South Korea’s supremacy in mainstay memory has come under challenge as American No. 3 Micron Technology Inc. makes faster migration to next-gen chipmaking on top of Samsung Electronics’ widening gap in non-memory with industry No. 1 TSMA of Taiwan.
During a keynote speech at Taiwan’s annual Computex computer show last week, Micron Technology CEO Sanjay Mehrotra announced mass production of world’s first 1α node-based LPDDR4xDRAM. The U.S.-based Micron has been serving 1α nano DRAM to primary customers including AMD and Acer. Its 1α nano DRAM is dubbed to be equivalent to 14-nano DRAM of Samsung Electronics and SK hynix. The American memory chip producer would be the first in the world to mass deliver 14-nano DRAM.
Mehrotra also unveiled volume delivery of Micron’s new solid-state drives (SSDs) built with world’s first 176-layer 3-dimensional NAND flash, several months after it began mass production of world’s first 176-layer NAND in November last year.
In another aggressive push, Micron has its eyes on expanding global market share. The top U.S. memory chip producer has also decided to expand its A3 DRAM facility in Taichung, Taiwan, this month.
According to industry sources, A3 is capable of adding monthly 50,000 to 60,000 12-inch wafer sheets. A3 is known to serve as Micron’s production base for 1α nano DRAM.
Although it is difficult to directly compare technologies of Korean and U.S. memory giants, Korean players nevertheless would have been shocked by Micron’s headway in the next-gen processing without the reliance on extreme ultraviolet lithography, industry pundits noted.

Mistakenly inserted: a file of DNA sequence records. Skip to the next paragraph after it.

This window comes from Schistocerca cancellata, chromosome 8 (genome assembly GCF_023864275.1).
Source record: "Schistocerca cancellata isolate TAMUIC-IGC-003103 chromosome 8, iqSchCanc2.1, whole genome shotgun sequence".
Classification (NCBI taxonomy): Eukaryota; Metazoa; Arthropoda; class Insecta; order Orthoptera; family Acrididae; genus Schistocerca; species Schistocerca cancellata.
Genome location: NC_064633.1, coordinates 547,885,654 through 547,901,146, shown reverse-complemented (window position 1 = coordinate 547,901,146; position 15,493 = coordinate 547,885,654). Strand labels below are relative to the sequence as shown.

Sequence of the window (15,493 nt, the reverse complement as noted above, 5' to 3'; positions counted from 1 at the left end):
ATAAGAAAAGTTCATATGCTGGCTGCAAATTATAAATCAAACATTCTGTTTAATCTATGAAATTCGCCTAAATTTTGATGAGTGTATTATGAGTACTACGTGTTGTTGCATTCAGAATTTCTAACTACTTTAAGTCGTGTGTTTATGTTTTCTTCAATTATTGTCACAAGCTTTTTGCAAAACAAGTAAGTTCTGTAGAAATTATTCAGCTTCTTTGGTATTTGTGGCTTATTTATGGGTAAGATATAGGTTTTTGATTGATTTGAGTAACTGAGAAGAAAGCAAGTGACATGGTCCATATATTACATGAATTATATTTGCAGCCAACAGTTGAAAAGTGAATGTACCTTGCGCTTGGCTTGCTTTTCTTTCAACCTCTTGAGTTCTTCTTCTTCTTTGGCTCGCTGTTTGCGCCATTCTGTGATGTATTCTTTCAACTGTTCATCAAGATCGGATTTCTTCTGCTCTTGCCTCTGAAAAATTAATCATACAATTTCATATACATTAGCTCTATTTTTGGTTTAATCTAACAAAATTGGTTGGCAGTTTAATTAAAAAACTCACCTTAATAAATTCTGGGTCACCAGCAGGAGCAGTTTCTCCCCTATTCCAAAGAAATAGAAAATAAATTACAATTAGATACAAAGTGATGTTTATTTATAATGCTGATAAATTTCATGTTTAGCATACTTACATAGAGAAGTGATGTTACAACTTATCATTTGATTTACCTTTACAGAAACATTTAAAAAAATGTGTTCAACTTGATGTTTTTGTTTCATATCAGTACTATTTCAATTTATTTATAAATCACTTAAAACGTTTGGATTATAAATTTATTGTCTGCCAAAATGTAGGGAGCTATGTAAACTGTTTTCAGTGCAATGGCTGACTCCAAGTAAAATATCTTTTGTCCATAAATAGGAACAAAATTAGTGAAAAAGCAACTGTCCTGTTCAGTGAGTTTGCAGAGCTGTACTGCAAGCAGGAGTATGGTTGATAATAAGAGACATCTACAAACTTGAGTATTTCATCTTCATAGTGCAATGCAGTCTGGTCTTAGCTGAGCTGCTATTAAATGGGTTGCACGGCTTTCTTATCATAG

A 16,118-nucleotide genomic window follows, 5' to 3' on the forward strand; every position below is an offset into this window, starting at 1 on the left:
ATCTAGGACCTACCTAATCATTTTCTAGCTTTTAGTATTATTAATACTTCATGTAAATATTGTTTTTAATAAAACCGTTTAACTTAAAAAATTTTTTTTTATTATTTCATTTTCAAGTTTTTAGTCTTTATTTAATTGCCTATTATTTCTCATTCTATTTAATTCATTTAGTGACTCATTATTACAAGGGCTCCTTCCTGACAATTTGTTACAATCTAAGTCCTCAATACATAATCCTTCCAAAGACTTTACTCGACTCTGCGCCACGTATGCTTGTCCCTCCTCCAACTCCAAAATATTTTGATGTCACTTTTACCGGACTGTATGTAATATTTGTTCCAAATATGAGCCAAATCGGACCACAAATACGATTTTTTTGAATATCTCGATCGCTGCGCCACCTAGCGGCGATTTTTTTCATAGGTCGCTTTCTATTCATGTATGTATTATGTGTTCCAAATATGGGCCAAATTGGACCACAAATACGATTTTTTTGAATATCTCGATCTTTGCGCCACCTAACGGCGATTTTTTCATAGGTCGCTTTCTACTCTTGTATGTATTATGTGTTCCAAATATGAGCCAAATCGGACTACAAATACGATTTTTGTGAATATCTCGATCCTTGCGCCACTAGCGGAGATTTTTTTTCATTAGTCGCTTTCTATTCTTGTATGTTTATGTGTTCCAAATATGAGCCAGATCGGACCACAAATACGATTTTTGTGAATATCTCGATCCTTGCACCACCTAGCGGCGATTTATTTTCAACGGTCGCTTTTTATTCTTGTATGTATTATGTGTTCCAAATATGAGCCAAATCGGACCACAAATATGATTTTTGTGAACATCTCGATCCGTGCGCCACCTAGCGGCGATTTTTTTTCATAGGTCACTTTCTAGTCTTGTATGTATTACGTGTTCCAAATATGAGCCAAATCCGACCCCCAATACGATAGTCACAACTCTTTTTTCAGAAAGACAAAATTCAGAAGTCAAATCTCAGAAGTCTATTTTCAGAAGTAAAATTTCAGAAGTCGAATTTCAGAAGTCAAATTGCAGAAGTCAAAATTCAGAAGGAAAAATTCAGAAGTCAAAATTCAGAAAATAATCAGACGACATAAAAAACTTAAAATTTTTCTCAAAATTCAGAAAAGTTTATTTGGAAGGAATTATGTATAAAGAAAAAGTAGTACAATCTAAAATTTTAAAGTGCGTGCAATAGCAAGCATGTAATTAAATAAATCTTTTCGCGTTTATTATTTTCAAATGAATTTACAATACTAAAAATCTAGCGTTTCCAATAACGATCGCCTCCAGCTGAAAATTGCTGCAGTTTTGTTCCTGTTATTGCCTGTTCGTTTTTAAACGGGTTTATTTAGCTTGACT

Samsung Electronics and SK hynix depend on EUV equipment for chipmaking on 10-nano and beyond. EUV – priced at over 200 billion won ($181 million) per unit – is exclusively supplied by Dutch ASML. Only Taiwan’s TSMC, Samsung Electronics, and SK hynix have been able to afford chipmaking with the lithography equipment. Yet Micron was able to push nano technology further with previous generation deep ultraviolet (DUV) lithography system.
Samsung Electronics and SK hynix have also been behind Micron in mass production of 176-layer NAND flash chips. SK hynix announced December last year that it has completed development of 176-layer NAND but has yet to embark on mass production.
Samsung Electronics and SK hynix have set second half of this year to churn out chips on 176-layers, but industry expects chips to roll out from the end of the year. The two DRAM leaders plan to ship out DRAM on 14-nano wafers later this year.
Samsung Electronics which has been the frontrunner in chip technology has become relatively less aggressive on the memory front due to its focus on non-memory system chips.
Samsung Electronics’ dominant share in memory sector has been waning due to its delay in commercialization of 14-nano DRAM and 176-layer NAND chips, said Doh Hyun-woo, an analyst at NH Investment & Securities.
During leadership void at Samsung Electronics with its chief behind bars since January, Micron accelerated technology development by hiring memory processing engineers from Korea and Japan.
Japan’s daily newspaper Nikkei reported that Micron has hired many experienced engineers that worked for Kioxia from Samsung Electronics and SK hynix and located them in production technology development in regional bases in the U.S. and Japan.
It however remains to be seen whether Micron’s 1α nano DRAM and 176-layer NAND match potential performances of the chips of Samsung Electronics and SK hynix.
By Lee Jong-hyuk and Lee Eun-joo
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